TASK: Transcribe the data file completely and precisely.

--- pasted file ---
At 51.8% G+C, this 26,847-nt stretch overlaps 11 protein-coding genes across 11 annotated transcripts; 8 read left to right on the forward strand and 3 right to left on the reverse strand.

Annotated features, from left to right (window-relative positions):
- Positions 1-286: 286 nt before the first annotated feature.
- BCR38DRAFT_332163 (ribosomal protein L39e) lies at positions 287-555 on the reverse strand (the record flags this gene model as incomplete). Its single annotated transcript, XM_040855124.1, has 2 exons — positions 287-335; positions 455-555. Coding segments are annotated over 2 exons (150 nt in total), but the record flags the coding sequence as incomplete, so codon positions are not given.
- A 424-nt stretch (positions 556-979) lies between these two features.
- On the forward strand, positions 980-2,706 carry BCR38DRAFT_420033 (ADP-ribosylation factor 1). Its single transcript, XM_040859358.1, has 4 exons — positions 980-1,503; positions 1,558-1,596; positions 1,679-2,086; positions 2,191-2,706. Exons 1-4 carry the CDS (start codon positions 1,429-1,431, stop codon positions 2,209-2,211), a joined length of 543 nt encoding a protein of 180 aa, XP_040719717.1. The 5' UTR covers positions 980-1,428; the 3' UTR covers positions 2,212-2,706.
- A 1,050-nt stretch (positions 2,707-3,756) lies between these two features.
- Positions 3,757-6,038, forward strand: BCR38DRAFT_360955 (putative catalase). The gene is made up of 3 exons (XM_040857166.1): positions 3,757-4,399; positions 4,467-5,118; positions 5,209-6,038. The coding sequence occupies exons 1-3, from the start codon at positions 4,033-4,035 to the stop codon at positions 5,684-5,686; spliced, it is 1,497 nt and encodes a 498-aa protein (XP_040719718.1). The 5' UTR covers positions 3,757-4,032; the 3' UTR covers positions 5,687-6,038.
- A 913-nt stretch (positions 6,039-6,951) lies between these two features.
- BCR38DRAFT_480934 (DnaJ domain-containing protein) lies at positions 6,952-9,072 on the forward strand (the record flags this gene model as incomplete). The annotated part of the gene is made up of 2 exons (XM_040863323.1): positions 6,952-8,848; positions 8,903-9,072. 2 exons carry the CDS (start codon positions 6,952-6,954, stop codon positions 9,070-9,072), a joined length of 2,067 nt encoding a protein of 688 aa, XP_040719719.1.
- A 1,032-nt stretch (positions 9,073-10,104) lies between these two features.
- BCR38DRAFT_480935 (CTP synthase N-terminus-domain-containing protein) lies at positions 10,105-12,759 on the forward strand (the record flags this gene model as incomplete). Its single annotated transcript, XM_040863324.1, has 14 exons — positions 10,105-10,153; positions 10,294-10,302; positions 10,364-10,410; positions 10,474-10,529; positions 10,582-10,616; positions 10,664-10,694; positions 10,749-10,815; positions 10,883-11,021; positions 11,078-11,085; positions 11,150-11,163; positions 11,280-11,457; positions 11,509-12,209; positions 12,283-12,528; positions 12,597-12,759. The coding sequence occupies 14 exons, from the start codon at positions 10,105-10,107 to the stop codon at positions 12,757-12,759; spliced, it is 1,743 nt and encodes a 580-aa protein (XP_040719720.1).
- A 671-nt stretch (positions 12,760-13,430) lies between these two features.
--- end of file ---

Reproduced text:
At 51.8% G+C, this 26,847-nt stretch overlaps 11 protein-coding genes across 11 annotated transcripts; 8 read left to right on the forward strand and 3 right to left on the reverse strand.

Annotated features, from left to right (window-relative positions):
- Positions 1-286: 286 nt before the first annotated feature.
- BCR38DRAFT_332163 (ribosomal protein L39e) lies at positions 287-555 on the reverse strand (the record flags this gene model as incomplete). Its single annotated transcript, XM_040855124.1, has 2 exons — positions 287-335; positions 455-555. Coding segments are annotated over 2 exons (150 nt in total), but the record flags the coding sequence as incomplete, so codon positions are not given.
- A 424-nt stretch (positions 556-979) lies between these two features.
- On the forward strand, positions 980-2,706 carry BCR38DRAFT_420033 (ADP-ribosylation factor 1). Its single transcript, XM_040859358.1, has 4 exons — positions 980-1,503; positions 1,558-1,596; positions 1,679-2,086; positions 2,191-2,706. Exons 1-4 carry the CDS (start codon positions 1,429-1,431, stop codon positions 2,209-2,211), a joined length of 543 nt encoding a protein of 180 aa, XP_040719717.1. The 5' UTR covers positions 980-1,428; the 3' UTR covers positions 2,212-2,706.
- A 1,050-nt stretch (positions 2,707-3,756) lies between these two features.
- Positions 3,757-6,038, forward strand: BCR38DRAFT_360955 (putative catalase). The gene is made up of 3 exons (XM_040857166.1): positions 3,757-4,399; positions 4,467-5,118; positions 5,209-6,038. The coding sequence occupies exons 1-3, from the start codon at positions 4,033-4,035 to the stop codon at positions 5,684-5,686; spliced, it is 1,497 nt and encodes a 498-aa protein (XP_040719718.1). The 5' UTR covers positions 3,757-4,032; the 3' UTR covers positions 5,687-6,038.
- A 913-nt stretch (positions 6,039-6,951) lies between these two features.
- BCR38DRAFT_480934 (DnaJ domain-containing protein) lies at positions 6,952-9,072 on the forward strand (the record flags this gene model as incomplete). The annotated part of the gene is made up of 2 exons (XM_040863323.1): positions 6,952-8,848; positions 8,903-9,072. 2 exons carry the CDS (start codon positions 6,952-6,954, stop codon positions 9,070-9,072), a joined length of 2,067 nt encoding a protein of 688 aa, XP_040719719.1.
- A 1,032-nt stretch (positions 9,073-10,104) lies between these two features.
- BCR38DRAFT_480935 (CTP synthase N-terminus-domain-containing protein) lies at positions 10,105-12,759 on the forward strand (the record flags this gene model as incomplete). Its single annotated transcript, XM_040863324.1, has 14 exons — positions 10,105-10,153; positions 10,294-10,302; positions 10,364-10,410; positions 10,474-10,529; positions 10,582-10,616; positions 10,664-10,694; positions 10,749-10,815; positions 10,883-11,021; positions 11,078-11,085; positions 11,150-11,163; positions 11,280-11,457; positions 11,509-12,209; positions 12,283-12,528; positions 12,597-12,759. The coding sequence occupies 14 exons, from the start codon at positions 10,105-10,107 to the stop codon at positions 12,757-12,759; spliced, it is 1,743 nt and encodes a 580-aa protein (XP_040719720.1).
- A 671-nt stretch (positions 12,760-13,430) lies between these two features.